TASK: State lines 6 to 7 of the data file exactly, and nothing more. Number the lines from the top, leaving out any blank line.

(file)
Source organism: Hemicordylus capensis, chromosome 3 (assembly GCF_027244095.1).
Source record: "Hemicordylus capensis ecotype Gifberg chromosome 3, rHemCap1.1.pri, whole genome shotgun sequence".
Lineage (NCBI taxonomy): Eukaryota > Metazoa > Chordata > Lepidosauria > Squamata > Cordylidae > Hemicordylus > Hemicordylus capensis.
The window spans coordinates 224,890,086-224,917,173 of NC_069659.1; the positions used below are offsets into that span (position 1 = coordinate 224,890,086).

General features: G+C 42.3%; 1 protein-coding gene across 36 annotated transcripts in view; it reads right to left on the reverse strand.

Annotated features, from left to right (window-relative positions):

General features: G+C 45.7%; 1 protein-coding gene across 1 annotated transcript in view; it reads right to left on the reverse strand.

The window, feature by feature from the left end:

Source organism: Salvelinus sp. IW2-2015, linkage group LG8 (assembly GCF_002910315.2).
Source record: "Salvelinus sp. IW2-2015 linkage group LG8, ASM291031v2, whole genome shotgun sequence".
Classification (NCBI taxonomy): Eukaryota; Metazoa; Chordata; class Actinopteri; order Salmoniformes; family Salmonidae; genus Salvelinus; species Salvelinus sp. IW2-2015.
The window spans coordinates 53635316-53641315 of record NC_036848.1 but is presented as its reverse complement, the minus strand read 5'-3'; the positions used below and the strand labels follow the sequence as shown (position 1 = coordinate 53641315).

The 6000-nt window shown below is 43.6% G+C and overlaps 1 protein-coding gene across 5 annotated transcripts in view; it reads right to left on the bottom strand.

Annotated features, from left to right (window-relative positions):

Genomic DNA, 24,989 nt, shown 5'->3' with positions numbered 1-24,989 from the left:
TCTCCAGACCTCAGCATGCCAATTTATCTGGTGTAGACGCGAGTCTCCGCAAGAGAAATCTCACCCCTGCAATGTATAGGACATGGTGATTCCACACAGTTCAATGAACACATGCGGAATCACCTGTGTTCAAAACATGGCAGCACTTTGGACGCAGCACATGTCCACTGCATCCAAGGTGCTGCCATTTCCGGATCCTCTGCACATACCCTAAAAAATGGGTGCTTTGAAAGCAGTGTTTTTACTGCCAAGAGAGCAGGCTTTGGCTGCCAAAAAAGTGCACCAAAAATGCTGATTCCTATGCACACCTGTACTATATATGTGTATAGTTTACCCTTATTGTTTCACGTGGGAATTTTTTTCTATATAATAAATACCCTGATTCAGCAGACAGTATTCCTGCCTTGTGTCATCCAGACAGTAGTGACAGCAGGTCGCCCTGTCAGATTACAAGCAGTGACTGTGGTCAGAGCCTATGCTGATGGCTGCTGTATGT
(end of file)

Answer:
Annotated features, from left to right (window-relative positions):

General features: G+C 45.7%; 1 protein-coding gene across 1 annotated transcript in view; it reads right to left on the reverse strand.